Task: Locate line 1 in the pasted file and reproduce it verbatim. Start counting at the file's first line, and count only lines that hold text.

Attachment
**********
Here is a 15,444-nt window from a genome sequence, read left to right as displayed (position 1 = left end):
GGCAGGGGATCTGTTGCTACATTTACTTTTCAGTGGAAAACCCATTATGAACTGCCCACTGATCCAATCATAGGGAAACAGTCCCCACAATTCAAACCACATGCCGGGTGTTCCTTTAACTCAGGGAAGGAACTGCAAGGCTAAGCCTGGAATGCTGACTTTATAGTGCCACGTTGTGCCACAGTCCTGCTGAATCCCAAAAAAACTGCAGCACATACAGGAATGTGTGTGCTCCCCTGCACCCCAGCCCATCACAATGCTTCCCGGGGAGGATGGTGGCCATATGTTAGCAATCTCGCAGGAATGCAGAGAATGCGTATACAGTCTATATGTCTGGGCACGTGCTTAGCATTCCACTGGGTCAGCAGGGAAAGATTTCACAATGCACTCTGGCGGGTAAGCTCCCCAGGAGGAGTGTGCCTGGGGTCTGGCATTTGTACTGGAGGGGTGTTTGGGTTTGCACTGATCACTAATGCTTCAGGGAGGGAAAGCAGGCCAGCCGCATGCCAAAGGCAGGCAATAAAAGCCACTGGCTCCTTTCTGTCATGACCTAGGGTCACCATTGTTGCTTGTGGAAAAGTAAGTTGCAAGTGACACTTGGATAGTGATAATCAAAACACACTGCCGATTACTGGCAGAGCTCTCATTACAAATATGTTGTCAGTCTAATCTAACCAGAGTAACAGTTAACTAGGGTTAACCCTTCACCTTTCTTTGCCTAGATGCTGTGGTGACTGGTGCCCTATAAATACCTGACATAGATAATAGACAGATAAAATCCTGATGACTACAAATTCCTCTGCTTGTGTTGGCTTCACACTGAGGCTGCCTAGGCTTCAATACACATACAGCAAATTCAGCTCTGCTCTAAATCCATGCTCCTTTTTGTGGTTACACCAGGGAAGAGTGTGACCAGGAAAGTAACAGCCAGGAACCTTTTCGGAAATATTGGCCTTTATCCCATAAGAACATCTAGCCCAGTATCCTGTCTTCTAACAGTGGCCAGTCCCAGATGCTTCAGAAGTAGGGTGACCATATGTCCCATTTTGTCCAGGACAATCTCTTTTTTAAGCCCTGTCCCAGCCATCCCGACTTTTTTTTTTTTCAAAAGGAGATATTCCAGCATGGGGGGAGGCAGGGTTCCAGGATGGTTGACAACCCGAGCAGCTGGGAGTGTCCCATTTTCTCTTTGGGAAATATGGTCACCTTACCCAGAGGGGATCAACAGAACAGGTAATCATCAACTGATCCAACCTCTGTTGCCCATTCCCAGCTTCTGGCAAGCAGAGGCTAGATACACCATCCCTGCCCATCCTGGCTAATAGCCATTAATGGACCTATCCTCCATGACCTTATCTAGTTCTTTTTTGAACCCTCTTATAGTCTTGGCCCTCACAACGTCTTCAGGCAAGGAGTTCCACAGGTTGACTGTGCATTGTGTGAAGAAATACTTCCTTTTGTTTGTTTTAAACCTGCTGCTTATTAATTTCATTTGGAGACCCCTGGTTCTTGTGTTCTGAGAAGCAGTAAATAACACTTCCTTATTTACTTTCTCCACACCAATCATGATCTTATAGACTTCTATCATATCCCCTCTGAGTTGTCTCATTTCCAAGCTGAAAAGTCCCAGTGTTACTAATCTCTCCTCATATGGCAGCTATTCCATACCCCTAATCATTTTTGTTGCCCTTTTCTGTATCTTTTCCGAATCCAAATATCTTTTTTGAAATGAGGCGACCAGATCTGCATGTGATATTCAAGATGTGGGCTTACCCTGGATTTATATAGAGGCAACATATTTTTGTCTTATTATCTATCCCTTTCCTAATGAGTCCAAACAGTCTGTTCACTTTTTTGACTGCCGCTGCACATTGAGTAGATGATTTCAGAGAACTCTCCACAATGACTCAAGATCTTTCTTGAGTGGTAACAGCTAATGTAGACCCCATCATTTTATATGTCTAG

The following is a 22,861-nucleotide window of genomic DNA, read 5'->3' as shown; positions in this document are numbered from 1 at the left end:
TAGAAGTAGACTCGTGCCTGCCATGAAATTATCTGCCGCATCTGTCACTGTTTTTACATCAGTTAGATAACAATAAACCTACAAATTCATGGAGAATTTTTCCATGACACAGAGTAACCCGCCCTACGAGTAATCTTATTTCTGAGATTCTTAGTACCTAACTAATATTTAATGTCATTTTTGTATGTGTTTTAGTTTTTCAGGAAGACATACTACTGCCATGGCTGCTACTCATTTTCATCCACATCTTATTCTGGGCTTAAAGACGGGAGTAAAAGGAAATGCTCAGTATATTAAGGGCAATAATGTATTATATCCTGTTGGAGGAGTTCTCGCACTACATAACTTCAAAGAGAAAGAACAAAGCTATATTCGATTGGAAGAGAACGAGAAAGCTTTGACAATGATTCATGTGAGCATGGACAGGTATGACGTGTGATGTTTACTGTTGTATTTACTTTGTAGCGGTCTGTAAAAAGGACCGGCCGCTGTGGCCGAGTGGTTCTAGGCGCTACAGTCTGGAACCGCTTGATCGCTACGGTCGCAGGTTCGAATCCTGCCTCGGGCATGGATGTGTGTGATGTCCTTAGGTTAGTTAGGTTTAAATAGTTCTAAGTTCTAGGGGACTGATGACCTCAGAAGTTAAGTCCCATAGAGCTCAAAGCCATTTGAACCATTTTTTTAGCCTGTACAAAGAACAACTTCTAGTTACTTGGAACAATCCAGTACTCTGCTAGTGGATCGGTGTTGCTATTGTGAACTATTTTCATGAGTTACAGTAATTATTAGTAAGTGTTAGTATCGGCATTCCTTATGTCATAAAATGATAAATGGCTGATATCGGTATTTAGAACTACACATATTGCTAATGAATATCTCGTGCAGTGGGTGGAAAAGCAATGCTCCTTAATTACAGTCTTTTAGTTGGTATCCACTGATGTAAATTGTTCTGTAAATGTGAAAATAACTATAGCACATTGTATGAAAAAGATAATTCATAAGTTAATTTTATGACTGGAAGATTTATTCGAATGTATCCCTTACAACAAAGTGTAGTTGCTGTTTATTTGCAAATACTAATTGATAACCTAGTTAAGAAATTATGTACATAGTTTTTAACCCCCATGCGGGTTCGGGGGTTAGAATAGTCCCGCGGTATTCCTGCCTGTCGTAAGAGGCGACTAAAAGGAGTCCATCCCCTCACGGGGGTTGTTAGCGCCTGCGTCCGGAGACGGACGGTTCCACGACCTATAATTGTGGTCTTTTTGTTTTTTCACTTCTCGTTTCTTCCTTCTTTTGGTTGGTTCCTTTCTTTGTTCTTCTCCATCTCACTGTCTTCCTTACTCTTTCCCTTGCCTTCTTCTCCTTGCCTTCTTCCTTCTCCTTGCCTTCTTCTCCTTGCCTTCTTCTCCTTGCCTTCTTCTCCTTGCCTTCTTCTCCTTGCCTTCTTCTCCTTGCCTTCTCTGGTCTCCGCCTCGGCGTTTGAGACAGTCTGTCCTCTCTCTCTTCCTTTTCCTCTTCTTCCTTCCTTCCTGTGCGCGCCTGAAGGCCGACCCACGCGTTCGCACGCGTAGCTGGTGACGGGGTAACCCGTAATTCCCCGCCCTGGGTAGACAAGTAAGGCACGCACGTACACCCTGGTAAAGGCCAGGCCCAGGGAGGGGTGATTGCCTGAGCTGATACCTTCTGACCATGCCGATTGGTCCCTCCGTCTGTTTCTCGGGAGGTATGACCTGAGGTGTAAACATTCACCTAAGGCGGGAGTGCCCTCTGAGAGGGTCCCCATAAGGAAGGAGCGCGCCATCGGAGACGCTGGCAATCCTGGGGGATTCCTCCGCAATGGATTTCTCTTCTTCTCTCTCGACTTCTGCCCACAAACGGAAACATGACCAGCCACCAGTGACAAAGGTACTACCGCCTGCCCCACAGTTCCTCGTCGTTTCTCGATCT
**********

Here is a 15,444-nt window from a genome sequence, read left to right as displayed (position 1 = left end):